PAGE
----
EU: Passengers Have Right to Full Flight Refund, Can Refuse Voucher

The EU has doubled down on its own passenger rights commitment as it made clear that passengers have the right to demand a full refund of their flight and can refuse a voucher offered by airlines.

European Commission

After many weeks of silence on the issue, the European Commission has made it clear that the ongoing corona (COVID-19) crisis does not change the basics of its own passenger rights regulation.

Although the commission has said earlier that passengers have no right to special EC/261 compensation if their flight is cancelled due to the corona virus, it has remained silent on the issue whether an airline is allowed to hand out vouchers instead of a full flight refund.

According to the EU passenger rights outlined in EC/261, airlines must refund such cancelled flights within seven days after the cancellation.


The European Commission has now said that this part of EC/261 is still valid in time of the corona crisis and told EU nation states that airlines must refund passengers in cash if they wish so. Airlines can still offer a voucher for a cancelled flight, but according to the Commission passengers have no obligation to accept this and can demand a full refund.

EU Commissioner Margrethe Vestager said: “If you have lost your job, if this is your entire holiday budget for travelling that sits in these tickets you cannot use anymore, then you need a refund. And that is why we say this is your right, full stop.”

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In the European Union (EU) and the wider European Economic Area (EEA), passenger rights are outlined in the EC/261 regulation.


The news will likely hit the travel industry hard as many European airlines have staunchly refused to process refunds and only offered vouchers.

Major EU airlines such as Air France-KLM, Lufthansa and TAP Air Portugal have refused to process refunds and handed out vouchers to affected passengers.

The same counts for travel agencies who had to cancel the holidays of their customers because of the corona virus and came up with vouchers for a future holiday as well.


Airlines, as well as travel agencies, decided to use vouchers instead in an attempt to protect their cash-flow. If passengers and travellers who have seen their flights and holiday cancelled would all demand their money back, it might well mean the end of many businesses as not every airliner or travel agency has enough money on hand to pay out all these claims at once.

Because of this, airlines and travel agencies alike have all campaigned for the use of vouchers, saying it is a necessary evil to protect jobs in a market which has been extremely hard hit by the corona crisis. They also pointed out that if a company would go under, passengers would probably not see anything back of their money at all, thereby claiming it is in the best interest of the people too.

Passengers and travellers on the other hand argue that they should not be the one to basically loan money to airliners and travel agencies as this is the job of national governments. They also claim that even accepting a voucher does not mean they are protected as such vouchers would be equally worthless if a company still goes bankrupt in the foreseeable future.

In my opinion, there is something to say for both arguments.

What now?

The big question is what will happen now – as the European Commission statement is unlikely to be a definite answer in this question. Thee Commission has sent out letters to the EU nation states who failed to force their airlines and travel agencies to respect passenger rights.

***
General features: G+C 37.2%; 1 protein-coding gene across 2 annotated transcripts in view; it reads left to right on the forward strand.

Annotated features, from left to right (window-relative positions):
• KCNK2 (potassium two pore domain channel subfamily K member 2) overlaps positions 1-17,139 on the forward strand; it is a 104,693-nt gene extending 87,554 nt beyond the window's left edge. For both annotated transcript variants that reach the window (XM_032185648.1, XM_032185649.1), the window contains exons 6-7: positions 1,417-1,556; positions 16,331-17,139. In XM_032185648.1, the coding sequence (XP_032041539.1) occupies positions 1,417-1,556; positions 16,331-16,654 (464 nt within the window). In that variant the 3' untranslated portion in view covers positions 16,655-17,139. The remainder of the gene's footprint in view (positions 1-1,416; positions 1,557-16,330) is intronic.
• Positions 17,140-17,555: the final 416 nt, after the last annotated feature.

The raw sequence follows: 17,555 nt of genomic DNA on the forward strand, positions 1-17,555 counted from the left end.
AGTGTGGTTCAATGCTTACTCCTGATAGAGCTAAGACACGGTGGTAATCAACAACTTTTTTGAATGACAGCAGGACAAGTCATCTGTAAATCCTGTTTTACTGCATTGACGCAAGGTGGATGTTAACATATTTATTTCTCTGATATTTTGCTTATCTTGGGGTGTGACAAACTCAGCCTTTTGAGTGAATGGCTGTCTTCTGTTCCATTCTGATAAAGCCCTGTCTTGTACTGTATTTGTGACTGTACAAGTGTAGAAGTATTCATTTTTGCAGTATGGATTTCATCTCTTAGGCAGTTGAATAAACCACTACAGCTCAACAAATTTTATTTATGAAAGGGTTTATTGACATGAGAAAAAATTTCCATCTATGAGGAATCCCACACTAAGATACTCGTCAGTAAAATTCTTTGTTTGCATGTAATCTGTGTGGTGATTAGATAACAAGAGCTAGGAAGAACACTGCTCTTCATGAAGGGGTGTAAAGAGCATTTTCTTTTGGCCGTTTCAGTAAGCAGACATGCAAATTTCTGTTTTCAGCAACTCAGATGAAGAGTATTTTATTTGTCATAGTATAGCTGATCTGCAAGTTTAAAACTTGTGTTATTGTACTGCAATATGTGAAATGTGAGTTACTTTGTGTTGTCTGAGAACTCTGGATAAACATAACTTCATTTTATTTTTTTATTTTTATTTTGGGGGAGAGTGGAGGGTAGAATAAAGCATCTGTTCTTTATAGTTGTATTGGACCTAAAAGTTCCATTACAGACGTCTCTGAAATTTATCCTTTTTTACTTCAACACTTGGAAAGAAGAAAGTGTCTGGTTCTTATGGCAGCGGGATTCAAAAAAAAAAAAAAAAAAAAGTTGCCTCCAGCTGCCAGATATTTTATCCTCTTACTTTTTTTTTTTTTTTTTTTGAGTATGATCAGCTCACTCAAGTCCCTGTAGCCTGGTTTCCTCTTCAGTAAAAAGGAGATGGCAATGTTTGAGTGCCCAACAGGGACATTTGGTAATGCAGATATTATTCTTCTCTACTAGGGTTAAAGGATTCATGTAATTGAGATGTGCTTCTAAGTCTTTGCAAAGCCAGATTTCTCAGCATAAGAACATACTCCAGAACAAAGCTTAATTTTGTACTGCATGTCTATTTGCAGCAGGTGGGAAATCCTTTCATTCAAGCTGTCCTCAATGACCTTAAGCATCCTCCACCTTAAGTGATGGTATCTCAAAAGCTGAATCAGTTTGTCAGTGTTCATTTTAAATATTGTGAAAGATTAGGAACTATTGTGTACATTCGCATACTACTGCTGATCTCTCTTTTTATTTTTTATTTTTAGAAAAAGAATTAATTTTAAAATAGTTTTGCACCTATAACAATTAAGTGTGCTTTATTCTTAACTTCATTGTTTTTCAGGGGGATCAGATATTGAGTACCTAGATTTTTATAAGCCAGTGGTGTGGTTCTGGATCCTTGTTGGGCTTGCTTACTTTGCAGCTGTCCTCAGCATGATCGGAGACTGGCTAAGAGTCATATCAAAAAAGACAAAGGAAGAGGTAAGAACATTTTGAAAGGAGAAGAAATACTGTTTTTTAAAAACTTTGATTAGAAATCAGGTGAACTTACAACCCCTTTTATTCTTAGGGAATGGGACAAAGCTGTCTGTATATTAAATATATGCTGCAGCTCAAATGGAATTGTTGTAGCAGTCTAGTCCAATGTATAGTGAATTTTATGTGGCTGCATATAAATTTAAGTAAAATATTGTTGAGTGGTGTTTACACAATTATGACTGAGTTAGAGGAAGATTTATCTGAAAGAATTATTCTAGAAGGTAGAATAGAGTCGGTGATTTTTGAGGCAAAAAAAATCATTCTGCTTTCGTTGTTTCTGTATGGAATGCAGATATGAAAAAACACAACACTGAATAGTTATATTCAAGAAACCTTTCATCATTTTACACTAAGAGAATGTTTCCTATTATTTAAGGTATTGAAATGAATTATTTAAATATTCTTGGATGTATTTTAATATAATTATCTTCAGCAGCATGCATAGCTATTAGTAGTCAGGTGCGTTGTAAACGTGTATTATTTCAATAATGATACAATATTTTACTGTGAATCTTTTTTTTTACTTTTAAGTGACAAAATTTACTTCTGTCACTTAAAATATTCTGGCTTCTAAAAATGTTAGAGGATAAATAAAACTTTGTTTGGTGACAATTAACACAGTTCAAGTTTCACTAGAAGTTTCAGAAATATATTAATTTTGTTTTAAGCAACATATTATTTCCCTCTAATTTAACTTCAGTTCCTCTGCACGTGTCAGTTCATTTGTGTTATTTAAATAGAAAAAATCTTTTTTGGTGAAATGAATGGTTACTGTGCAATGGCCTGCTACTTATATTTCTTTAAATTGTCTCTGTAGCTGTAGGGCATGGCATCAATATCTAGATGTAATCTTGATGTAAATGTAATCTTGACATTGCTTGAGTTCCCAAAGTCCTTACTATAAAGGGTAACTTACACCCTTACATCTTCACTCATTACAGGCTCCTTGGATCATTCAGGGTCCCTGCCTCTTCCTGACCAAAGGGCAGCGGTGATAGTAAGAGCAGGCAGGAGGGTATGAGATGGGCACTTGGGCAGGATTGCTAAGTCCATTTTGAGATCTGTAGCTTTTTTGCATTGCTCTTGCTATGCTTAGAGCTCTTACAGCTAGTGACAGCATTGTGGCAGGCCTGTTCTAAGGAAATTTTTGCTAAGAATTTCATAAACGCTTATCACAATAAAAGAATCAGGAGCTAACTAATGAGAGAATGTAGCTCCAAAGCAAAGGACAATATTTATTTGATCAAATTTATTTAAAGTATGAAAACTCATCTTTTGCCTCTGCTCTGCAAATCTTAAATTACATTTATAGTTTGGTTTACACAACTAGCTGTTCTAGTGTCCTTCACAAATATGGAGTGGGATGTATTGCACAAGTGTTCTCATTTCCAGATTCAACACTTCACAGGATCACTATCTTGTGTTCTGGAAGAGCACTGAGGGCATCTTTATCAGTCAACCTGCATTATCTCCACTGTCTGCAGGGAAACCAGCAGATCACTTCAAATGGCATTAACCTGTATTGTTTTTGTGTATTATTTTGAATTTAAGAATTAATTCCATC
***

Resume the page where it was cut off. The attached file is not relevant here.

Yet this is only the first step in infringement procedures when countries fail to implement EU law. Passengers and travellers might still need to make an actual claim in court and wait for a ruling to see if the European Commission’s argument is indeed interpreted as the law of the land, as some countries as well as airlines and travel agencies are likely to play hard.

It could therefore still be the case that for the next months nothing will happen, as I don’t see airlines or travel agencies to suddenly budge unless they are forced to.

Government bailout

The only exception might be the countries in which the government decides to give financial assurances to travel agencies and airlines. This would however require vast amounts of money.

If all affected passengers of Air France-KLM would for example demand their money back and ditch their voucher, it would require the airline a whopping 3 billion euro – which makes it quite clear why so many airlines are hesitant or simply cannot afford to pay everyone back.

This is for sure an interesting situation and I am curious how it will play out!

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If all affected Air France-KLM passengers would demand a refund instead of a voucher, it would cost the airline an estimated 3 billion EUR. ©Paliparan

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Koen works as a freelance journalist covering south-eastern Europe and is the founding father and editor-in-chief of Paliparan. As a contributor to some major Fleet Street newspapers and some lesser known publications in the Balkans, he travels thousands of miles each year for work as well as on his personal holidays. Whether it is horse riding in Kyrgyzstan’s Tian Shan mountains, exploring the backstreets of Bogotá, or sipping a glass of moschofilero in a Greek beachside taverna, Koen loves to immerse himself into the local culture, explore new places and eat and drink himself around the world.

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